Map of Chemicals in Jellyfish Could be the Future to Protecting UK Waters and Marine Life

Below is a press release about the Methods in Ecology and Evolution article ‘Spatial models of carbon, nitrogen and sulphur stable isotope distributions (isoscapes) across a shelf sea: An INLA approach‘ taken from the University of Southampton.

Jellyfish opportunistically caught in UK waters are used to map chemical variations across marine space. ©University of Southampton

Jellyfish opportunistically caught in UK waters are used to map chemical variations across marine space. ©University of Southampton

Scientists at the University of Southampton have developed maps of chemicals found in jellyfish which could offer a new tool for conservation in British waters and fisheries. The maps will also be able to detect fraudulently labelled food in retail outlets by helping to trace the origins of seafood.

The Southampton based research team including Dr Clive Trueman, Dr Katie St. John Glew and Dr Laura Graham, built maps of the chemical variations in jellyfish caught in an area of approximately 1 million km2 of the UK shelf seas. These chemical signals vary according to where the fish has been feeding due to differences in the marine environment’s chemistry, biology and physical processes.

Dr Katie St John Glew explains “The chemical differences detected in the jellyfish are also present in other animals throughout the food chain, like seabirds, seals and fishes. This means that we can measure the same signals in, for example feathers from seabirds or fresh fish fillets, then match them back to the jellyfish map and work out where the birds have been feeding or where the fish was most likely caught.”

This method could help to trace the origin of fish in supermarkets and fishmongers. ©Jorge Royan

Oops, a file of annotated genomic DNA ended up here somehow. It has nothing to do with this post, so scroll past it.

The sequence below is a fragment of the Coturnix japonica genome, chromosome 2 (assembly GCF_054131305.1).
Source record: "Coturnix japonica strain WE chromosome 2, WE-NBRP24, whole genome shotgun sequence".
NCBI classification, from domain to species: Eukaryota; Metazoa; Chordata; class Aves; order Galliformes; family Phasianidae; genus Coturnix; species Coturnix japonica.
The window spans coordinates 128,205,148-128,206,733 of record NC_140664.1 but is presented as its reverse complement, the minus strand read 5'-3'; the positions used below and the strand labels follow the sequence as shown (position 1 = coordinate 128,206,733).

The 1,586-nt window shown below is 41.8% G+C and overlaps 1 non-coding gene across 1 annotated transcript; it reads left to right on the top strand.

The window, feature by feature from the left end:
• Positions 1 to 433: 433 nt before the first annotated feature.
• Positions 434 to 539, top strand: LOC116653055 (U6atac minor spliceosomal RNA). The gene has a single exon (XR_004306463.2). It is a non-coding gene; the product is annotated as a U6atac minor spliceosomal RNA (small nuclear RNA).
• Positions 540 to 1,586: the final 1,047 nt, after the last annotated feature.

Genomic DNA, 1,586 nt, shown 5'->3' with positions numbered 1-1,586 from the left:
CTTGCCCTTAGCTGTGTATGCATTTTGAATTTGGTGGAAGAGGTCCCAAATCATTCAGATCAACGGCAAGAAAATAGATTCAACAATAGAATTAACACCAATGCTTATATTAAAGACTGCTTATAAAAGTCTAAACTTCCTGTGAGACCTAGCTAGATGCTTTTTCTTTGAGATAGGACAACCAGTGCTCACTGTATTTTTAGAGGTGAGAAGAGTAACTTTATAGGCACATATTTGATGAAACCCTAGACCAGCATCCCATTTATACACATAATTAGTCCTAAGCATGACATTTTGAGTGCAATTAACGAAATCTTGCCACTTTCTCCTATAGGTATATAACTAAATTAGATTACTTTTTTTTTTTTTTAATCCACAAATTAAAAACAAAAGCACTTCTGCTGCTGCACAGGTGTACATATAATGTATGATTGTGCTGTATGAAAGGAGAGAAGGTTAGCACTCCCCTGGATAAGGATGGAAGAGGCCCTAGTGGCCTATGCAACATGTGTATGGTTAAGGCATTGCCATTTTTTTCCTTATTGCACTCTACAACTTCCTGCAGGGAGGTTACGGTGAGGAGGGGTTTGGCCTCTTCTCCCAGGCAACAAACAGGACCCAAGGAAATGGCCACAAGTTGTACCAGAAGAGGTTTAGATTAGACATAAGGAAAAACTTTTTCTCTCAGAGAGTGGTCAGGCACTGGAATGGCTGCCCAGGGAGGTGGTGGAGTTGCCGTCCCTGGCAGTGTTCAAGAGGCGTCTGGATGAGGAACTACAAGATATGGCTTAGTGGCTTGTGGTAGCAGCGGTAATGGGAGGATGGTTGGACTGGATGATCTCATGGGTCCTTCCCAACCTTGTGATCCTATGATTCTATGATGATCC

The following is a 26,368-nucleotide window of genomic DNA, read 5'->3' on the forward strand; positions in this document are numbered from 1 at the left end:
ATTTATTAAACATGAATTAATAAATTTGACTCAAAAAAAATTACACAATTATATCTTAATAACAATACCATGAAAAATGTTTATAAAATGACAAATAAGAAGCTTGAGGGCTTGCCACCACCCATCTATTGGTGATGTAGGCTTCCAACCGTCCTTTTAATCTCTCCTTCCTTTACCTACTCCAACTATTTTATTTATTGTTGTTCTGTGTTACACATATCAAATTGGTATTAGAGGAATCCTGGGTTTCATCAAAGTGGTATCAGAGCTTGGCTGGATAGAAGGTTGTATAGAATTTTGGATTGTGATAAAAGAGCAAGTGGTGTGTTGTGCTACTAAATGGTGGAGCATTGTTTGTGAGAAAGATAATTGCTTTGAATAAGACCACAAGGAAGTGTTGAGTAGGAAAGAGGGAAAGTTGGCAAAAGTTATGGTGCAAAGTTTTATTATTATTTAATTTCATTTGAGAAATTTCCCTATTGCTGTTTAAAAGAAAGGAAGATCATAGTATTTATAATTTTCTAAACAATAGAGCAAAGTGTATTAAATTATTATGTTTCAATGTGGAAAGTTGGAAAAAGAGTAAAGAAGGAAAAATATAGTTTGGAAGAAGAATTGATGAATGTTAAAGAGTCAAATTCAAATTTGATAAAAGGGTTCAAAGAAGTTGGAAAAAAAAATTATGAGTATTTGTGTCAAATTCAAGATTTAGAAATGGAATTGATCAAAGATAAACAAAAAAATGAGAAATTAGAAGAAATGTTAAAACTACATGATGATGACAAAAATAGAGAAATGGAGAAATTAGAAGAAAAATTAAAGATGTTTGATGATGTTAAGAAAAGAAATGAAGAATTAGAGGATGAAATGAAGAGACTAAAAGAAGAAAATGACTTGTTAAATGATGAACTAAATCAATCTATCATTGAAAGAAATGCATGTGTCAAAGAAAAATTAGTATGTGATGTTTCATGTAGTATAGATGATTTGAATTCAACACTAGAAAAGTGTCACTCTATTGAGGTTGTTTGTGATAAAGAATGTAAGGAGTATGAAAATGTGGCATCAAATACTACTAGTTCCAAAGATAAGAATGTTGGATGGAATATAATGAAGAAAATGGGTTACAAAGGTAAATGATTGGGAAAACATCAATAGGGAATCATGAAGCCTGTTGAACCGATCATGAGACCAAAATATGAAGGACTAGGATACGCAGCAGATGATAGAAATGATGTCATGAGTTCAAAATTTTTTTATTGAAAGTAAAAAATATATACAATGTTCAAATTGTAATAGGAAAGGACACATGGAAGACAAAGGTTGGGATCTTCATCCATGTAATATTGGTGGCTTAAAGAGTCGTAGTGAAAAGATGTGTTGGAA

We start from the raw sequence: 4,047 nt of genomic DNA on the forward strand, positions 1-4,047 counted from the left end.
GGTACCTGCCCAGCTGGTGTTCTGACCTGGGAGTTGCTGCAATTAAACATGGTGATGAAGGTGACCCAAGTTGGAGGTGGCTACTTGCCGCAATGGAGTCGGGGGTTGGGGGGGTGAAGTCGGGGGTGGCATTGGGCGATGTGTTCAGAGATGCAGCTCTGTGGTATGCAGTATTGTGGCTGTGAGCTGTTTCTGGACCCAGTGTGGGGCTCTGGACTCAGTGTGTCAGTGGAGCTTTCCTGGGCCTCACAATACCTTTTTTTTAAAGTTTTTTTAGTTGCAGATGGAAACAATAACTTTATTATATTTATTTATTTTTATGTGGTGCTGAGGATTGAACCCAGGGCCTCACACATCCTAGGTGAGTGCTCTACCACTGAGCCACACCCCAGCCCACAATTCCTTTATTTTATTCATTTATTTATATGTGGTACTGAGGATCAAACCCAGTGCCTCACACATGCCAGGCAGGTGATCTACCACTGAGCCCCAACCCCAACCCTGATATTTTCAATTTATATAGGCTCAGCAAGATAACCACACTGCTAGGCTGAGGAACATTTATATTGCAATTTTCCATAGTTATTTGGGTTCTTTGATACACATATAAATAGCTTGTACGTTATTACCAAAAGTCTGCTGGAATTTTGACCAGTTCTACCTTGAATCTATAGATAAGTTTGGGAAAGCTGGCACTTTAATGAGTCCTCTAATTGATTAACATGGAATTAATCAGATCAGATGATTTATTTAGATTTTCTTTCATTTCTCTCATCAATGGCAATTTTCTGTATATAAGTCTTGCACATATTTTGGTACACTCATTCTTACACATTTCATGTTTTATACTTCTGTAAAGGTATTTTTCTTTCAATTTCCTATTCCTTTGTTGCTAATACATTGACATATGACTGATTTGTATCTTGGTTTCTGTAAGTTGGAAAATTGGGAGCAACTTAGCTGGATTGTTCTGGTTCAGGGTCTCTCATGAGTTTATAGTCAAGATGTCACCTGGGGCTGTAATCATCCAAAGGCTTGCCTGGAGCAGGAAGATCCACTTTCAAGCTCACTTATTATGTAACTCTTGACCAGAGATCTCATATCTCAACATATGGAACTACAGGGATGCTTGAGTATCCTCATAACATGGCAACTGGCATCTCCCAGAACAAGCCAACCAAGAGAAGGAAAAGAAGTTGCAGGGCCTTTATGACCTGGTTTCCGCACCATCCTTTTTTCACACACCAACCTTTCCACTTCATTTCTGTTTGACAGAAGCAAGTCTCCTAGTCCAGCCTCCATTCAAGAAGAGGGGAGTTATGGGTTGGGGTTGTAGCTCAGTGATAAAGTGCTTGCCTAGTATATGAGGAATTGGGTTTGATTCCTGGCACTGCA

This method could help to trace the origin of fish in supermarkets and fishmongers. ©Jorge Royan

The developers hope that the maps will help policy makers at authorities such as the Marine Management Organisation and Marine Stewardship Council learn more about the movement of local marine animals and support conservation efforts. They could also provide a new way to trace the origin of fish sold in supermarkets and fishmongers which will also help detect food fraud occurring in products sourced from, or claiming to be sourced from, British waters.

This research is based on a well-established process for forensically analysing food produced on land such as meat, honey and wine but which has not yet been applied to seafood.

Dr Trueman said “In our changing political climate, it is likely that the authorities will need new ways to manage our waters so it will be critical to have a better understanding our local marine environment and those animals that live within it. Being able to verify where seafood products have been caught may also become essential for protecting our fisheries and combating food fraud in a future with more borders, boundaries and regulations.”

Dr Rona McGill from NERC Life Sciences Mass Spectrometry Facility (LSMSF) in East Kilbride, Glasgow was also involved in the research for and writing of Spatial models of carbon, nitrogen, and sulfur stable isotope distributions (isoscapes) across a shelf sea: an INLA approach. The study was funded by a NERC SPITFIRE PhD award and a NERC LSMSF grant.

Read the full Open Access article: 

St John Glew K, Graham, L, McGill R and Trueman C. Spatial models of carbon, nitrogen, and sulfur stable isotope distributions (isoscapes) across a shelf sea: an INLA approachMethods Ecol Evol2019.

Media contact:
University of Southampton press office, Email: press@soton.ac.uk

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